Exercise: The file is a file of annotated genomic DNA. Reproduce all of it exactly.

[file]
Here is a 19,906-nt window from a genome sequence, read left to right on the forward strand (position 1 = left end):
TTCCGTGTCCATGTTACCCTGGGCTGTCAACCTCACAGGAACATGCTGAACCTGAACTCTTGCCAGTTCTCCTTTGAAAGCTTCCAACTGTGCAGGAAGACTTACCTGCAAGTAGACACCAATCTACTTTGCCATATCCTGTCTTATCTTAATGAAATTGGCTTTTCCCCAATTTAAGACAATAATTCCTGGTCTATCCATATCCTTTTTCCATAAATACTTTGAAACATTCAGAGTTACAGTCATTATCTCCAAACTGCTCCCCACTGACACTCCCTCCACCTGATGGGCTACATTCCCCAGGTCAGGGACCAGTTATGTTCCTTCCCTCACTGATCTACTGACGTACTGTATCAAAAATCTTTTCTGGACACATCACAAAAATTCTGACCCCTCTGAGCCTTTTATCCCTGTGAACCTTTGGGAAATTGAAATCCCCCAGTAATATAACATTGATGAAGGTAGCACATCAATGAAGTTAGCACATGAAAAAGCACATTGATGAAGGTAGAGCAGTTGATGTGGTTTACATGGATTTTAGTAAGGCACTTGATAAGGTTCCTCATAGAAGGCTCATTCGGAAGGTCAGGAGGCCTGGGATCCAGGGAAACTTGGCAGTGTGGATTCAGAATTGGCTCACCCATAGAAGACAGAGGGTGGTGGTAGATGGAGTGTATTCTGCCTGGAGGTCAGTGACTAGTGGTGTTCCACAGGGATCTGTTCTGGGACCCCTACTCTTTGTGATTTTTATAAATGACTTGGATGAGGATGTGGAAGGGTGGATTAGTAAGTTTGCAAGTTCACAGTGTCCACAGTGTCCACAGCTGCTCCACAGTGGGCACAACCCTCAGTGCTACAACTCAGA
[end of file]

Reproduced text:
Here is a 19,906-nt window from a genome sequence, read left to right on the forward strand (position 1 = left end):
TTCCGTGTCCATGTTACCCTGGGCTGTCAACCTCACAGGAACATGCTGAACCTGAACTCTTGCCAGTTCTCCTTTGAAAGCTTCCAACTGTGCAGGAAGACTTACCTGCAAGTAGACACCAATCTACTTTGCCATATCCTGTCTTATCTTAATGAAATTGGCTTTTCCCCAATTTAAGACAATAATTCCTGGTCTATCCATATCCTTTTTCCATAAATACTTTGAAACATTCAGAGTTACAGTCATTATCTCCAAACTGCTCCCCACTGACACTCCCTCCACCTGATGGGCTACATTCCCCAGGTCAGGGACCAGTTATGTTCCTTCCCTCACTGATCTACTGACGTACTGTATCAAAAATCTTTTCTGGACACATCACAAAAATTCTGACCCCTCTGAGCCTTTTATCCCTGTGAACCTTTGGGAAATTGAAATCCCCCAGTAATATAACATTGATGAAGGTAGCACATCAATGAAGTTAGCACATGAAAAAGCACATTGATGAAGGTAGAGCAGTTGATGTGGTTTACATGGATTTTAGTAAGGCACTTGATAAGGTTCCTCATAGAAGGCTCATTCGGAAGGTCAGGAGGCCTGGGATCCAGGGAAACTTGGCAGTGTGGATTCAGAATTGGCTCACCCATAGAAGACAGAGGGTGGTGGTAGATGGAGTGTATTCTGCCTGGAGGTCAGTGACTAGTGGTGTTCCACAGGGATCTGTTCTGGGACCCCTACTCTTTGTGATTTTTATAAATGACTTGGATGAGGATGTGGAAGGGTGGATTAGTAAGTTTGCAAGTTCACAGTGTCCACAGTGTCCACAGCTGCTCCACAGTGGGCACAACCCTCAGTGCTACAACTCAGA